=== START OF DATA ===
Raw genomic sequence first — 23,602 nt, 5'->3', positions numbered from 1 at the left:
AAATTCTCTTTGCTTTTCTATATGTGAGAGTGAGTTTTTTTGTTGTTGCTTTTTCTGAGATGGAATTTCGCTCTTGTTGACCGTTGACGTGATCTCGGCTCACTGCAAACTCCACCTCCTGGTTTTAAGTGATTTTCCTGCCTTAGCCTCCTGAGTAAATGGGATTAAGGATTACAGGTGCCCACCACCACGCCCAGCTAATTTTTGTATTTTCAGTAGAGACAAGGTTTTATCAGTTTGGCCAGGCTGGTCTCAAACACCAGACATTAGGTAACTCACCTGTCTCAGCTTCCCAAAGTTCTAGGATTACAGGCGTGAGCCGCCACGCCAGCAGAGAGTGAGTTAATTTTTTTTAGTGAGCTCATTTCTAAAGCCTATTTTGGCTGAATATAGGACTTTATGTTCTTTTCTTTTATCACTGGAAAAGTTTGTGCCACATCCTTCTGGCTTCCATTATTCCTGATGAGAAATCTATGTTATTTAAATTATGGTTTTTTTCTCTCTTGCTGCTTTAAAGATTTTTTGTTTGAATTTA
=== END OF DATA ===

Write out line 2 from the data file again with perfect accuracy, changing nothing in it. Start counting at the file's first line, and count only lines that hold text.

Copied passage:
AAATTCTCTTTGCTTTTCTATATGTGAGAGTGAGTTTTTTTGTTGTTGCTTTTTCTGAGATGGAATTTCGCTCTTGTTGACCGTTGACGTGATCTCGGCTCACTGCAAACTCCACCTCCTGGTTTTAAGTGATTTTCCTGCCTTAGCCTCCTGAGTAAATGGGATTAAGGATTACAGGTGCCCACCACCACGCCCAGCTAATTTTTGTATTTTCAGTAGAGACAAGGTTTTATCAGTTTGGCCAGGCTGGTCTCAAACACCAGACATTAGGTAACTCACCTGTCTCAGCTTCCCAAAGTTCTAGGATTACAGGCGTGAGCCGCCACGCCAGCAGAGAGTGAGTTAATTTTTTTTAGTGAGCTCATTTCTAAAGCCTATTTTGGCTGAATATAGGACTTTATGTTCTTTTCTTTTATCACTGGAAAAGTTTGTGCCACATCCTTCTGGCTTCCATTATTCCTGATGAGAAATCTATGTTATTTAAATTATGGTTTTTTTCTCTCTTGCTGCTTTAAAGATTTTTTGTTTGAATTTA